Below we list the major modifications to original Gleason system, mainly in reference to ISUP-2005 consensus conference outlines.

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Figure 9: Solid islands of tumor cells with no gland formation, Gleason pattern 5 (H&E, x200).

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Figure 10: Gleason pattern 5. Neoplastic cells infiltrating in the stroma singly or in cords and trabeculae (H&E, x400).

Recommendations of reporting of the Gleason score in needle biopsies
Gleason scores for each recognizable core have to reported separately irrespective of whether the cores are individually submitted (in individual container signifying specific anatomic location, or submitted together (more than one core, possibly sampling different areas of the prostate). Assigning a global (composite) score is optional and left to the pathologist.

When there are multiple cores per container, they often fragment. If tissue fragmentation makes grading of individual cores difficult, the effort should be exerted to identify and provide information on the core with the highest Gleason score. When the cores are extremely fragmented, it becomes impossible or potentially misleading to give a Gleason score on small tissue pieces. In these cases where one cannot be sure if the tumor fragments belong to one intact core, only an overall score for that container must be given.

Gleason score 3 - 4 adenocarcinoma in needle biopsy - an extremely rare diagnosis
A Gleason score 3 or 4 should be made “rarely, if ever” on needle biopsy. Such a diagnosis is usually incorrect because: 1) There is poor interobserver reproducibility even amongst urologic pathology experts; 2) The radical prostatectomy show a higher Gleason grade in almost all cases at resection; and 3) a diagnosis of Gleason score 3-4 may potentially misguide clinicians and lead patients to under-treatment or counseling as to having indolent tumor 18-19. The major microscopic limitation for rendering a diagnosis of Gleason score 4 on needle biopsy is that the entire edge of the lesion cannot be visualized to determine if it is completely circumscribed. Consequently, majority of the lesions that appear to be very low grade on needle biopsies are diagnosed by urological pathologists as Gleason score 2+3=5 or 3+2=5.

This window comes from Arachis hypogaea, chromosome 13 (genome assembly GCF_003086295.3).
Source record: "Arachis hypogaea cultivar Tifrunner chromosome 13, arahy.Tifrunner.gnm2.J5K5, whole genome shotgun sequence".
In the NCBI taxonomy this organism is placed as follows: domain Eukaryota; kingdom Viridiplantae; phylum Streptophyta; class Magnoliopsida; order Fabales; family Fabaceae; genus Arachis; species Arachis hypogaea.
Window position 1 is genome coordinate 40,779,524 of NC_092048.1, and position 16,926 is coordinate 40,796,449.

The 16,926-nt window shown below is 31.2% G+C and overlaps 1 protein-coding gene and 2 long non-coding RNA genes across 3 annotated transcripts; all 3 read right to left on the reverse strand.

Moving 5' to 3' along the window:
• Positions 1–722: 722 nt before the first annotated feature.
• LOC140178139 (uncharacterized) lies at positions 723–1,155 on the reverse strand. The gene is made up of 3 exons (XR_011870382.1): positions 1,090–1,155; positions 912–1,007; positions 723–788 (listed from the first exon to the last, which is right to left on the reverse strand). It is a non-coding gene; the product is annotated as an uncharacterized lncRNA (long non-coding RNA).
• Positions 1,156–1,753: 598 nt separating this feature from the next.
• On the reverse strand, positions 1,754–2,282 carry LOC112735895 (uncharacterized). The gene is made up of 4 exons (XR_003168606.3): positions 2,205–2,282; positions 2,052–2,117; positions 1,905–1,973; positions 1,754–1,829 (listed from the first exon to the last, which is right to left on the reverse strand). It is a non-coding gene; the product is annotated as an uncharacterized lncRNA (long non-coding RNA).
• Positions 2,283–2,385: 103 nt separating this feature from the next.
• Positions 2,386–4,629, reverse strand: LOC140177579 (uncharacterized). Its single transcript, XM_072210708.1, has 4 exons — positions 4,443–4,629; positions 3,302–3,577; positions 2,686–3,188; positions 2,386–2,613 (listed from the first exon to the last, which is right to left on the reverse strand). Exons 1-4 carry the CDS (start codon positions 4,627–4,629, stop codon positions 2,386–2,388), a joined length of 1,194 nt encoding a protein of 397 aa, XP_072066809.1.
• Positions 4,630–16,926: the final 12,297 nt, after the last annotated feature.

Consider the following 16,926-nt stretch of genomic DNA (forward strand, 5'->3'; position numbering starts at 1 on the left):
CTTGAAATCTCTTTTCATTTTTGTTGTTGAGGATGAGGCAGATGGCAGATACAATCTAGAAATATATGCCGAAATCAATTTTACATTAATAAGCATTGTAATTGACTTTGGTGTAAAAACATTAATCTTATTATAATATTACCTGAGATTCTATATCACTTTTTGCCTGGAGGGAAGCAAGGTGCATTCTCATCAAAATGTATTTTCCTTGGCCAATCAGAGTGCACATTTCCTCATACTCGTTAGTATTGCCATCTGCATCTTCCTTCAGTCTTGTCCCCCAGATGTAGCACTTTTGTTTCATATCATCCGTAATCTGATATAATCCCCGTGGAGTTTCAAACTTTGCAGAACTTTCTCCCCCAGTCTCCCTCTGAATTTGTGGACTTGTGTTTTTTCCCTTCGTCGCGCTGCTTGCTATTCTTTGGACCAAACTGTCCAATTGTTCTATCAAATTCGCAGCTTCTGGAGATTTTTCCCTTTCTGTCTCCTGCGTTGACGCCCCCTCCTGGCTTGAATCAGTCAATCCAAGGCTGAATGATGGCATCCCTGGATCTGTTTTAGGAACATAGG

Low grade prostate cancers (Gleason score 3-4 adenocarcinomas) do exist and may be diagnosed on TURP (transurethral resection of prostate). However they are rarely seen on needle biopsy because well differentiated cancers are predominantly located anteriorly in the prostate within the transition zone and they tend to be small.

Tertiary pattern in needle biopsies
The typical scenario with tertiary patterns on biopsy is related to a tumor with patterns 3, 4, and 5 in various proportions. As being different than radical prostatectomy, these tumors on needle biopsy should not be graded simply by summing the primary and secondary pattern with a note relating to the tertiary pattern. The tables and nomograms clinicians use, incorporate the Gleason score with no regard to a tertiary pattern mentioned in a note. When the worst Gleason grade is the tertiary pattern, it should influence the final Gleason score and must replace the secondary grade in the Gleason score calculation formula. Example: a case with primary Gleason pattern 3, secondary pattern 4, and tertiary pattern 5 should be assigned a Gleason score of 8 (3+5=8) (the primary pattern + the highest grade = score). The rationale is that the presence of both Gleason patterns 4 or 5 on needle biopsy most likely indicates an overall high grade tumor, and that its limited extent reflects a sampling issue. In cases where three patterns consist of grades 2, 3, and 4, one should ignore the pattern 2 and the biopsy would be called Gleason score 3+4=7 or Gleason score 4+3=7, depending on whether pattern 3 or pattern 4 is more prevalent.